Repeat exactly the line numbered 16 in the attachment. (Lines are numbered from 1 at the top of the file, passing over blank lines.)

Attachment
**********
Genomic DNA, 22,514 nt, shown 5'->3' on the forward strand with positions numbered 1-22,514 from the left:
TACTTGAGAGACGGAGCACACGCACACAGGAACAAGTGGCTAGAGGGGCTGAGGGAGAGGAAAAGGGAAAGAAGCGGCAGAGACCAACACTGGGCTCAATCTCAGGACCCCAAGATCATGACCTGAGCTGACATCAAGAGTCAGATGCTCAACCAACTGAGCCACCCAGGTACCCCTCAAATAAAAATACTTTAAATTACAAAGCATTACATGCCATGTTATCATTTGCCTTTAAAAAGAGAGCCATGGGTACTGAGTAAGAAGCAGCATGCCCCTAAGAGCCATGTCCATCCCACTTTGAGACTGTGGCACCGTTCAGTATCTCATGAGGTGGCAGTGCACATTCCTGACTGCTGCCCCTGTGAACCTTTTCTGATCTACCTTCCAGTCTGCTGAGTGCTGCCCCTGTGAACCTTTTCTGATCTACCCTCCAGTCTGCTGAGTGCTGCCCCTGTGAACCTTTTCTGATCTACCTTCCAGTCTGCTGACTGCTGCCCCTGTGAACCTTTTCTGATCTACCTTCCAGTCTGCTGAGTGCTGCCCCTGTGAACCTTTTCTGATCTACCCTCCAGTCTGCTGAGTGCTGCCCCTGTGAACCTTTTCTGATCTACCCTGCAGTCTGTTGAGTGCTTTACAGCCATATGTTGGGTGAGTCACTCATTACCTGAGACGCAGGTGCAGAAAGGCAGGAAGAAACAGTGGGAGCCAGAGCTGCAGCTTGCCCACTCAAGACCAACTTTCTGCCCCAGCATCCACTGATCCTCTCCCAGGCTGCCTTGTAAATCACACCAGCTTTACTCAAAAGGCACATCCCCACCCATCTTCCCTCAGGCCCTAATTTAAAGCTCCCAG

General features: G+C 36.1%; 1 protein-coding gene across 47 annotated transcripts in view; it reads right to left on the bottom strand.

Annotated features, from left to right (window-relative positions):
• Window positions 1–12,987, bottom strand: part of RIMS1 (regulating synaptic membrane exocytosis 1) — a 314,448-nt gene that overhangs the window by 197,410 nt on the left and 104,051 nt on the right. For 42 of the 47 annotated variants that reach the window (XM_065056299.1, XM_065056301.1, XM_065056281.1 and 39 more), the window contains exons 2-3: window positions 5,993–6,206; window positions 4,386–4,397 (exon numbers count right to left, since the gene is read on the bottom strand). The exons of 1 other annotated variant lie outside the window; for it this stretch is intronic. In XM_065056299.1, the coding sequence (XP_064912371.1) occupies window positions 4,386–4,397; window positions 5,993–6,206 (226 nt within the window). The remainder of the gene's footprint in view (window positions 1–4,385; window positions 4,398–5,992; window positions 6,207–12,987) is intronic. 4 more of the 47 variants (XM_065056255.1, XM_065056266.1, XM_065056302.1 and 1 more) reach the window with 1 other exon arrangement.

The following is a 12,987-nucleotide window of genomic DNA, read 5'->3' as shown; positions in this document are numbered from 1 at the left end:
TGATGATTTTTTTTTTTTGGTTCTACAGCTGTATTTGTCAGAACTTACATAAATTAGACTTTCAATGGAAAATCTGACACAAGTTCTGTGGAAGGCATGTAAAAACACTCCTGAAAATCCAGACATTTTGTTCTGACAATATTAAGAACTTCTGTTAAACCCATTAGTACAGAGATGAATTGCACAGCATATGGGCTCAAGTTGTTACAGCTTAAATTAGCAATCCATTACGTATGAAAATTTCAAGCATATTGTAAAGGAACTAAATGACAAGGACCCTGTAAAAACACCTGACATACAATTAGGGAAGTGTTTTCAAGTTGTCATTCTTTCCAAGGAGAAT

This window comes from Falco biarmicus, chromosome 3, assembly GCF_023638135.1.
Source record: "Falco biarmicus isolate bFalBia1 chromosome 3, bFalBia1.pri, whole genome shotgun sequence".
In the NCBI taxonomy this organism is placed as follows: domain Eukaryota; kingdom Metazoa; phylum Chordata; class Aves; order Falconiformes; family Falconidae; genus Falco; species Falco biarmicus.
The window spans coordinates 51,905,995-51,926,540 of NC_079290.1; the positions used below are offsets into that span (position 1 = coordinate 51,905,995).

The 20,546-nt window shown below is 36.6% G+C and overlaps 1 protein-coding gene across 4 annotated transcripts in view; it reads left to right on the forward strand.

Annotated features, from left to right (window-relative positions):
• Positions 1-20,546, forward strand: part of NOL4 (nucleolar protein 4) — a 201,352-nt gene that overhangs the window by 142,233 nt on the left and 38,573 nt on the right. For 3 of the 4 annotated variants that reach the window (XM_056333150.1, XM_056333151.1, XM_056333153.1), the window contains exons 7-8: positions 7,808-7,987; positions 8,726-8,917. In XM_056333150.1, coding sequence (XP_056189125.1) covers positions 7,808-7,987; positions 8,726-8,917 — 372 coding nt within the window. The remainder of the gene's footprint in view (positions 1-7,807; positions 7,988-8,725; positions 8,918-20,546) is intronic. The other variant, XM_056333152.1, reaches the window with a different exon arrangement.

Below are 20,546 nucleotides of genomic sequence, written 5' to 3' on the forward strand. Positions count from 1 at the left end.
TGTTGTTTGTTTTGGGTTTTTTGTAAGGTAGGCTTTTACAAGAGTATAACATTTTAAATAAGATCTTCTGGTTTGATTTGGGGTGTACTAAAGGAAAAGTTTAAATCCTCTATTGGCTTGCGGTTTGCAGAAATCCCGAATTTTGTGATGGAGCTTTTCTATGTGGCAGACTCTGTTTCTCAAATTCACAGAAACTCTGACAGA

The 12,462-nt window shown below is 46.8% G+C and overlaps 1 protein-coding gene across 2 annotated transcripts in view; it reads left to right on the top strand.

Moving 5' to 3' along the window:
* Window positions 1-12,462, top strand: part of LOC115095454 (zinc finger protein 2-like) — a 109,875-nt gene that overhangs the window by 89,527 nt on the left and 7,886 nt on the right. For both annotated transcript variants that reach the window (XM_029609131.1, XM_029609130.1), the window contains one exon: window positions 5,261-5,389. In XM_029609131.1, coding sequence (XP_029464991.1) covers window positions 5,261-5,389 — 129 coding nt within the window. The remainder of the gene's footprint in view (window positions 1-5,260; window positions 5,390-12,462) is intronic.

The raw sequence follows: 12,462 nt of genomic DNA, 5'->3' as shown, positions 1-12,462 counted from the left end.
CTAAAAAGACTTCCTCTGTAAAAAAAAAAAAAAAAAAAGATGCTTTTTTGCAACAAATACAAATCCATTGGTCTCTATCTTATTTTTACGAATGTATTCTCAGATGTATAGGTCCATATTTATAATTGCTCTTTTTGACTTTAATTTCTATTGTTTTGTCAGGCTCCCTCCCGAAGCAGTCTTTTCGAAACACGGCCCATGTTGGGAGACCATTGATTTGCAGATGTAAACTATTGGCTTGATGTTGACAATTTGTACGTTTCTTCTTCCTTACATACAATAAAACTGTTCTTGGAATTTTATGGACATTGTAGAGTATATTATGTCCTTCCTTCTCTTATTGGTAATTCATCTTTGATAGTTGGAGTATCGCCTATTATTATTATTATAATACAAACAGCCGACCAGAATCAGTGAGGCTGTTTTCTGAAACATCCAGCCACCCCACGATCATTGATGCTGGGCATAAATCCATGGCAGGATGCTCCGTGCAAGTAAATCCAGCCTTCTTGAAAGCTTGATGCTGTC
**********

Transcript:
TGTTGTTTGTTTTGGGTTTTTTGTAAGGTAGGCTTTTACAAGAGTATAACATTTTAAATAAGATCTTCTGGTTTGATTTGGGGTGTACTAAAGGAAAAGTTTAAATCCTCTATTGGCTTGCGGTTTGCAGAAATCCCGAATTTTGTGATGGAGCTTTTCTATGTGGCAGACTCTGTTTCTCAAATTCACAGAAACTCTGACAGA